The Contribution of Eastern North Pacific Tropical Cyclones to the Rainfall Climatology of the Southwest United States

Kristen L. Corbosiero Department of Atmospheric and Oceanic Sciences, University of California, Los Angeles, Los Angeles, California

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Michael J. Dickinson Weather Predict Consulting, Inc., Narragansett, Rhode Island

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Lance F. Bosart Department of Earth and Atmospheric Sciences, University at Albany, State University of New York, Albany, New York

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Abstract

Forty-six years of summer rainfall and tropical cyclone data are used to explore the role that eastern North Pacific tropical cyclones (TCs) play in the rainfall climatology of the summer monsoon over the southwestern United States. Thirty-five TCs and their remnants were found to bring significant rainfall to the region, representing less than 10% of the total number of TCs that formed within the basin. The month of September was the most common time for TC rainfall to occur in the monsoon region as midlatitude troughs become more likely to penetrate far enough south to interact with the TCs and steer them toward the north and east. On average, the contribution of TCs to the warm-season precipitation increased from east to west, accounting for less than 5% of the rainfall in New Mexico and increasing to more than 20% in southern California and northern Baja California, with individual storms accounting for as much as 95% of the summer rainfall. The distribution of rainfall for TC events over the southwest United States reveals three main categories: 1) a direct northward track from the eastern Pacific into southern California and Nevada, 2) a distinct swath northeastward from southwestern Arizona through northwestern New Mexico and into southwestern Colorado, and 3) a broad area of precipitation over the southwest United States with embedded maxima tied to terrain features. Differences in these track types relate to the phasing between, and scales of, the trough and TC, with the California track being more likely with large cutoff cyclones situated off the west coast, the southwest–northeast track being most likely with mobile midlatitude troughs moving across the intermountain west, and the broad precipitation category generally exhibiting no direct interaction with midlatitude features.

Corresponding author address: Kristen L. Corbosiero, Department of Atmospheric and Oceanic Sciences, University of California, Los Angeles, 405 Hilgard Ave., Los Angeles, CA 90095. Email: kristen@atmos.ucla.edu

Abstract

Forty-six years of summer rainfall and tropical cyclone data are used to explore the role that eastern North Pacific tropical cyclones (TCs) play in the rainfall climatology of the summer monsoon over the southwestern United States. Thirty-five TCs and their remnants were found to bring significant rainfall to the region, representing less than 10% of the total number of TCs that formed within the basin. The month of September was the most common time for TC rainfall to occur in the monsoon region as midlatitude troughs become more likely to penetrate far enough south to interact with the TCs and steer them toward the north and east. On average, the contribution of TCs to the warm-season precipitation increased from east to west, accounting for less than 5% of the rainfall in New Mexico and increasing to more than 20% in southern California and northern Baja California, with individual storms accounting for as much as 95% of the summer rainfall. The distribution of rainfall for TC events over the southwest United States reveals three main categories: 1) a direct northward track from the eastern Pacific into southern California and Nevada, 2) a distinct swath northeastward from southwestern Arizona through northwestern New Mexico and into southwestern Colorado, and 3) a broad area of precipitation over the southwest United States with embedded maxima tied to terrain features. Differences in these track types relate to the phasing between, and scales of, the trough and TC, with the California track being more likely with large cutoff cyclones situated off the west coast, the southwest–northeast track being most likely with mobile midlatitude troughs moving across the intermountain west, and the broad precipitation category generally exhibiting no direct interaction with midlatitude features.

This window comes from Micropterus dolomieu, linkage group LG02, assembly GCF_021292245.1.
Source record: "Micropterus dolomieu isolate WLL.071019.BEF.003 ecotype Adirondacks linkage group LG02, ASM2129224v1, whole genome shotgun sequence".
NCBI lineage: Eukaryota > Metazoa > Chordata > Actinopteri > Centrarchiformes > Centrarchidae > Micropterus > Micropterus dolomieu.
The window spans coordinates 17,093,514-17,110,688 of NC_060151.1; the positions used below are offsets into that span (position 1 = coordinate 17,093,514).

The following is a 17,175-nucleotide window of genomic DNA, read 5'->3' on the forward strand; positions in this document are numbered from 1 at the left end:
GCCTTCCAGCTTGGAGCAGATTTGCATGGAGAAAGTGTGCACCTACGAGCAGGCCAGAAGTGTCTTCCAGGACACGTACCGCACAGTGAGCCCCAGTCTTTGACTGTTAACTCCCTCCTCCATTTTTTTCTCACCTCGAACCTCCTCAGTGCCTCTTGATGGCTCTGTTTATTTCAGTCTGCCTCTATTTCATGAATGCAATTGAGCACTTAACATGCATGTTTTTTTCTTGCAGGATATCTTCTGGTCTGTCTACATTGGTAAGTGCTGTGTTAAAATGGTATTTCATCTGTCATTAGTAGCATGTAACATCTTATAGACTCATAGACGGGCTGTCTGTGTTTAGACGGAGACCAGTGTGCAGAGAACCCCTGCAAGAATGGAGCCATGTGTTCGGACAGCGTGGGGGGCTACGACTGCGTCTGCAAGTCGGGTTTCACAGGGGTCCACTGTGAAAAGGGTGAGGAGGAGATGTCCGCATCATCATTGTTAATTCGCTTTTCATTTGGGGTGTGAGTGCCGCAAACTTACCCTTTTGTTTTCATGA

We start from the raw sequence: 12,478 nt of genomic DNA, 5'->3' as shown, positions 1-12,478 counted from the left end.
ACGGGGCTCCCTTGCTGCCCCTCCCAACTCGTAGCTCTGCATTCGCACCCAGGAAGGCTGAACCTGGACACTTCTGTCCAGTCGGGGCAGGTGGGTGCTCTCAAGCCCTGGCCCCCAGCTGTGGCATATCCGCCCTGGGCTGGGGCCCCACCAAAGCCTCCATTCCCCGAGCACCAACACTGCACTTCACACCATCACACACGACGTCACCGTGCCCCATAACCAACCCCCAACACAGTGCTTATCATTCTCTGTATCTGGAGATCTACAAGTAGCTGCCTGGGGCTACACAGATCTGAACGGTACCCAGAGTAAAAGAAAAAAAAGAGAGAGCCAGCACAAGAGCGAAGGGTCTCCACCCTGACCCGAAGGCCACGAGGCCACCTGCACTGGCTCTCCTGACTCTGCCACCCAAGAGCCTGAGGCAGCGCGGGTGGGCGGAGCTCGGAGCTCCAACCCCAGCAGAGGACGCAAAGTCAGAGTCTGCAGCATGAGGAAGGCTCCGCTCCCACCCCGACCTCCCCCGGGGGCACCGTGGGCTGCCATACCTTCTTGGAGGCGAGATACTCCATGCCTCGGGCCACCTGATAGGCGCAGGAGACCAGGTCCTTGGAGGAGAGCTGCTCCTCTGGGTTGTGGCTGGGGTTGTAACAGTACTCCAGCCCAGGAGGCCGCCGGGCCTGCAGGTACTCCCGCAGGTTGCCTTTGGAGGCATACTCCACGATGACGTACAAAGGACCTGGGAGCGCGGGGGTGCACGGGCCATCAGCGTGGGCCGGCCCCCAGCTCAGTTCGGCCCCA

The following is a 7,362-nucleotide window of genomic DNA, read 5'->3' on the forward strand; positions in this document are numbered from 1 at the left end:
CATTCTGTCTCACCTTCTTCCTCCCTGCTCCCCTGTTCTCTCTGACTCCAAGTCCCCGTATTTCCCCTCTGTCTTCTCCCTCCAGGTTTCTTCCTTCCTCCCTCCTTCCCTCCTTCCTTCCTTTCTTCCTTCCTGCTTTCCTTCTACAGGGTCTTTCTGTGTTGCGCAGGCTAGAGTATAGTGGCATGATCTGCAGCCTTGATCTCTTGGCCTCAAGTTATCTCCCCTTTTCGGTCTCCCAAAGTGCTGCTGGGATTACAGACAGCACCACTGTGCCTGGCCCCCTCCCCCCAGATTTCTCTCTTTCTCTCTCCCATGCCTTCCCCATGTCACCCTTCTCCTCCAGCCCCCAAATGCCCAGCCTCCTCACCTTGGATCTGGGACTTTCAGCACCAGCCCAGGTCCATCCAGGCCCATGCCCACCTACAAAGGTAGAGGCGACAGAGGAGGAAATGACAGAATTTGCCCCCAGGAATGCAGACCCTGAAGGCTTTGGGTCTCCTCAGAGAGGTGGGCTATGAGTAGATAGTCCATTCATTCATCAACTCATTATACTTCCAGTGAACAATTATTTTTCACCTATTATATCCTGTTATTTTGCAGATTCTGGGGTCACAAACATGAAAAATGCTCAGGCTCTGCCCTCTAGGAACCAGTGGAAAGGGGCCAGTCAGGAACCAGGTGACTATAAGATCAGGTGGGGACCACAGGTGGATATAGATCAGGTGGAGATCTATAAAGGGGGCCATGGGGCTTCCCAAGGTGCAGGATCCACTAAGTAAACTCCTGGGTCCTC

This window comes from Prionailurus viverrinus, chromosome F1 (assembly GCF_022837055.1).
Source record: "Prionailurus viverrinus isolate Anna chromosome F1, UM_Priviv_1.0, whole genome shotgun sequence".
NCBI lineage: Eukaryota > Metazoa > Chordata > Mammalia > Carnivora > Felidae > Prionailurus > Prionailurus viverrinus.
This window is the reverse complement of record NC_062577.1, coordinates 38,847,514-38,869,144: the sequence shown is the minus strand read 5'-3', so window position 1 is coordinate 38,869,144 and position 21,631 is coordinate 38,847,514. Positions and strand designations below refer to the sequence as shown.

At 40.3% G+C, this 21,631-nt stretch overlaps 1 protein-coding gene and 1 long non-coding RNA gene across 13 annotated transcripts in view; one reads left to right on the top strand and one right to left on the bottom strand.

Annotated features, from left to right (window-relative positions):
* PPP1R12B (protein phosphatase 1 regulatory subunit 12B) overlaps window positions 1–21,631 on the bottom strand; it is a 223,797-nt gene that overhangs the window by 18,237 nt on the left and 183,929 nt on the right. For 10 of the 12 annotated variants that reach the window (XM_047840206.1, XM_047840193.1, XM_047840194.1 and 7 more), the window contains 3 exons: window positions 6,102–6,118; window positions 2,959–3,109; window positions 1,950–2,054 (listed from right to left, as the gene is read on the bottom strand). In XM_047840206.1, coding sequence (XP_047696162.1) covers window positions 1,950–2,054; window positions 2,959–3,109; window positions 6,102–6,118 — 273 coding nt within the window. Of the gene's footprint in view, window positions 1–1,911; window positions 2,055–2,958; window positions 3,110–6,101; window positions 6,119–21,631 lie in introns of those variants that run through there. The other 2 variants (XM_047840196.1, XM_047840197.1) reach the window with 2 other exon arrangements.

Corresponding author address: Kristen L. Corbosiero, Department of Atmospheric and Oceanic Sciences, University of California, Los Angeles, 405 Hilgard Ave., Los Angeles, CA 90095. Email: kristen@atmos.ucla.edu

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